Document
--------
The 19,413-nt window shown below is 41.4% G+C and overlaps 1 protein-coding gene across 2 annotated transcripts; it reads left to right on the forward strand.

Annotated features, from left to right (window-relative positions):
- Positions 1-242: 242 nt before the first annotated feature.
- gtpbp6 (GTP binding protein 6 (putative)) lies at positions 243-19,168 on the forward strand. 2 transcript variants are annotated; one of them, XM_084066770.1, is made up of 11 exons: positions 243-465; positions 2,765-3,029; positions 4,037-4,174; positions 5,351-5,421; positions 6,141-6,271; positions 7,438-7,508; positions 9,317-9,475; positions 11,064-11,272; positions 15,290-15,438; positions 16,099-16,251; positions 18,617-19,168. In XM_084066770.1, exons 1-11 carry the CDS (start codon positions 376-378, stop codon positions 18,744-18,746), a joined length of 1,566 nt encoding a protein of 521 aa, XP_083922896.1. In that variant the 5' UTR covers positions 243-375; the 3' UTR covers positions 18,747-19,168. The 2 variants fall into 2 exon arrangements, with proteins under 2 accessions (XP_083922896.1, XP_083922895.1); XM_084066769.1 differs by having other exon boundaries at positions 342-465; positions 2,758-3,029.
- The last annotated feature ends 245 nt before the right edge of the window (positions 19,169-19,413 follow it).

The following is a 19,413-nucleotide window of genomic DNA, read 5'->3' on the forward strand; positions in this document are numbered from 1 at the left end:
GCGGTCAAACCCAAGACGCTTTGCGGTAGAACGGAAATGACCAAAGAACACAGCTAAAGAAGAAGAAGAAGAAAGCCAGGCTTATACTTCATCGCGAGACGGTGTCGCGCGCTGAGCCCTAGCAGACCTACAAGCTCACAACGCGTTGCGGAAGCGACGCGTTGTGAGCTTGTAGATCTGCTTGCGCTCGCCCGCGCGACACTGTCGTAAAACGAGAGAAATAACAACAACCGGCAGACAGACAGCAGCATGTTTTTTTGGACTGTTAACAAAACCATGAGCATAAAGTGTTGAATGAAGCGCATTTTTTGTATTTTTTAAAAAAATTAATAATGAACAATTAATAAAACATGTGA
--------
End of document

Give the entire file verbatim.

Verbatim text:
The 19,413-nt window shown below is 41.4% G+C and overlaps 1 protein-coding gene across 2 annotated transcripts; it reads left to right on the forward strand.

Annotated features, from left to right (window-relative positions):
- Positions 1-242: 242 nt before the first annotated feature.
- gtpbp6 (GTP binding protein 6 (putative)) lies at positions 243-19,168 on the forward strand. 2 transcript variants are annotated; one of them, XM_084066770.1, is made up of 11 exons: positions 243-465; positions 2,765-3,029; positions 4,037-4,174; positions 5,351-5,421; positions 6,141-6,271; positions 7,438-7,508; positions 9,317-9,475; positions 11,064-11,272; positions 15,290-15,438; positions 16,099-16,251; positions 18,617-19,168. In XM_084066770.1, exons 1-11 carry the CDS (start codon positions 376-378, stop codon positions 18,744-18,746), a joined length of 1,566 nt encoding a protein of 521 aa, XP_083922896.1. In that variant the 5' UTR covers positions 243-375; the 3' UTR covers positions 18,747-19,168. The 2 variants fall into 2 exon arrangements, with proteins under 2 accessions (XP_083922896.1, XP_083922895.1); XM_084066769.1 differs by having other exon boundaries at positions 342-465; positions 2,758-3,029.
- The last annotated feature ends 245 nt before the right edge of the window (positions 19,169-19,413 follow it).

The following is a 19,413-nucleotide window of genomic DNA, read 5'->3' on the forward strand; positions in this document are numbered from 1 at the left end:
GCGGTCAAACCCAAGACGCTTTGCGGTAGAACGGAAATGACCAAAGAACACAGCTAAAGAAGAAGAAGAAGAAAGCCAGGCTTATACTTCATCGCGAGACGGTGTCGCGCGCTGAGCCCTAGCAGACCTACAAGCTCACAACGCGTTGCGGAAGCGACGCGTTGTGAGCTTGTAGATCTGCTTGCGCTCGCCCGCGCGACACTGTCGTAAAACGAGAGAAATAACAACAACCGGCAGACAGACAGCAGCATGTTTTTTTGGACTGTTAACAAAACCATGAGCATAAAGTGTTGAATGAAGCGCATTTTTTGTATTTTTTAAAAAAATTAATAATGAACAATTAATAAAACATGTGA